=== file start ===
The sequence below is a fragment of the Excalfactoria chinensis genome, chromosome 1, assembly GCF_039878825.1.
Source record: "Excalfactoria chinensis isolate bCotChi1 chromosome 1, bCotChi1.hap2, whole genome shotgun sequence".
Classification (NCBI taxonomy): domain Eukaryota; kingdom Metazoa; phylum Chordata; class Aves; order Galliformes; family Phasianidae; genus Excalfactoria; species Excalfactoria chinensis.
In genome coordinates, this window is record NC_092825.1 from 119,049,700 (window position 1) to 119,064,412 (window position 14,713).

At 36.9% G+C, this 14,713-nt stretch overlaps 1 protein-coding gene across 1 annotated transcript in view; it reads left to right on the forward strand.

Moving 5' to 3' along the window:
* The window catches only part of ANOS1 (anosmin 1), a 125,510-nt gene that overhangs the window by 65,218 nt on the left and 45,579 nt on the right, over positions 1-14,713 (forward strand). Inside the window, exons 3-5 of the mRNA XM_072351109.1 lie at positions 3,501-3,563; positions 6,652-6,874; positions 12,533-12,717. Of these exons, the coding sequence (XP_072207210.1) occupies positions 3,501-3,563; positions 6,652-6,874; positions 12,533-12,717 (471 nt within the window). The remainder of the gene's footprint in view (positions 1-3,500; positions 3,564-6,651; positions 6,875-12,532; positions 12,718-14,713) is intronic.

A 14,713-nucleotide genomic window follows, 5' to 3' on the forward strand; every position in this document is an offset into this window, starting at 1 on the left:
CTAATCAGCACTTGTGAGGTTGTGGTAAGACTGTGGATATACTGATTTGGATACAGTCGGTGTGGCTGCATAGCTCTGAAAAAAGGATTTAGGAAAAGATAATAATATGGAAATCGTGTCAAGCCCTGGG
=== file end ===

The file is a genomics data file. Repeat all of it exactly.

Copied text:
The sequence below is a fragment of the Excalfactoria chinensis genome, chromosome 1, assembly GCF_039878825.1.
Source record: "Excalfactoria chinensis isolate bCotChi1 chromosome 1, bCotChi1.hap2, whole genome shotgun sequence".
Classification (NCBI taxonomy): domain Eukaryota; kingdom Metazoa; phylum Chordata; class Aves; order Galliformes; family Phasianidae; genus Excalfactoria; species Excalfactoria chinensis.
In genome coordinates, this window is record NC_092825.1 from 119,049,700 (window position 1) to 119,064,412 (window position 14,713).

At 36.9% G+C, this 14,713-nt stretch overlaps 1 protein-coding gene across 1 annotated transcript in view; it reads left to right on the forward strand.

Moving 5' to 3' along the window:
* The window catches only part of ANOS1 (anosmin 1), a 125,510-nt gene that overhangs the window by 65,218 nt on the left and 45,579 nt on the right, over positions 1-14,713 (forward strand). Inside the window, exons 3-5 of the mRNA XM_072351109.1 lie at positions 3,501-3,563; positions 6,652-6,874; positions 12,533-12,717. Of these exons, the coding sequence (XP_072207210.1) occupies positions 3,501-3,563; positions 6,652-6,874; positions 12,533-12,717 (471 nt within the window). The remainder of the gene's footprint in view (positions 1-3,500; positions 3,564-6,651; positions 6,875-12,532; positions 12,718-14,713) is intronic.

A 14,713-nucleotide genomic window follows, 5' to 3' on the forward strand; every position in this document is an offset into this window, starting at 1 on the left:
CTAATCAGCACTTGTGAGGTTGTGGTAAGACTGTGGATATACTGATTTGGATACAGTCGGTGTGGCTGCATAGCTCTGAAAAAAGGATTTAGGAAAAGATAATAATATGGAAATCGTGTCAAGCCCTGGG